Toxic Ivory Towers seeks to document the professional work experiences of underrepresented minority (URM) faculty in U.S. higher education, and simultaneously address the social and economic inequalities in their life course trajectory. Ruth Enid Zambrana finds that despite the changing demographics of the nation, the percentages of Black and Hispanic faculty have increased only slightly, while the percentages obtaining tenure and earning promotion to full professor have remained relatively stagnant. Toxic Ivory Towers is the first book to take a look at the institutional factors impacting the ability of URM faculty to be successful at their jobs, and to flourish in academia. The book captures not only how various dimensions of identity inequality are expressed in the academy and how these social statuses influence the health and well-being of URM faculty, but also how institutional policies and practices can be used to transform the culture of an institution to increase rates of retention and promotion so URM faculty can thrive.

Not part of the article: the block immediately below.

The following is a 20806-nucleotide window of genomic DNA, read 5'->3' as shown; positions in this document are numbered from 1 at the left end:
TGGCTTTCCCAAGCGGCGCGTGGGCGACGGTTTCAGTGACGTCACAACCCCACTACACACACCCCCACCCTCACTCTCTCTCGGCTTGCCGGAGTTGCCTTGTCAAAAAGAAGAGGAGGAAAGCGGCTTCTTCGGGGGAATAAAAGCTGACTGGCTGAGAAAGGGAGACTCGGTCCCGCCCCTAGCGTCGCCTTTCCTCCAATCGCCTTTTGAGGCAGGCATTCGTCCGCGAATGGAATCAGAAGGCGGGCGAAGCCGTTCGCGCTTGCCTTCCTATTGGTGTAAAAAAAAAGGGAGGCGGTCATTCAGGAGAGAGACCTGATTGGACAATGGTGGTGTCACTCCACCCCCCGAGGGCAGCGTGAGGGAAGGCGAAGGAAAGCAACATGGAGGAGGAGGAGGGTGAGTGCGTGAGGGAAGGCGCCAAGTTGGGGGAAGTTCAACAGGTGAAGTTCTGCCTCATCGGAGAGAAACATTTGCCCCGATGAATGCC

Ruth Enid Zambrana, Ph.D., is Professor in the University of Maryland Department of Women’s Studies, Director of the Consortium on Race, Gender and Ethnicity and Adjunct Professor of Family Medicine at the University of Maryland, Baltimore, School of Medicine.
- Thursday, November 15, 2018
- 4:00pm - 5:30pm
- McK 6137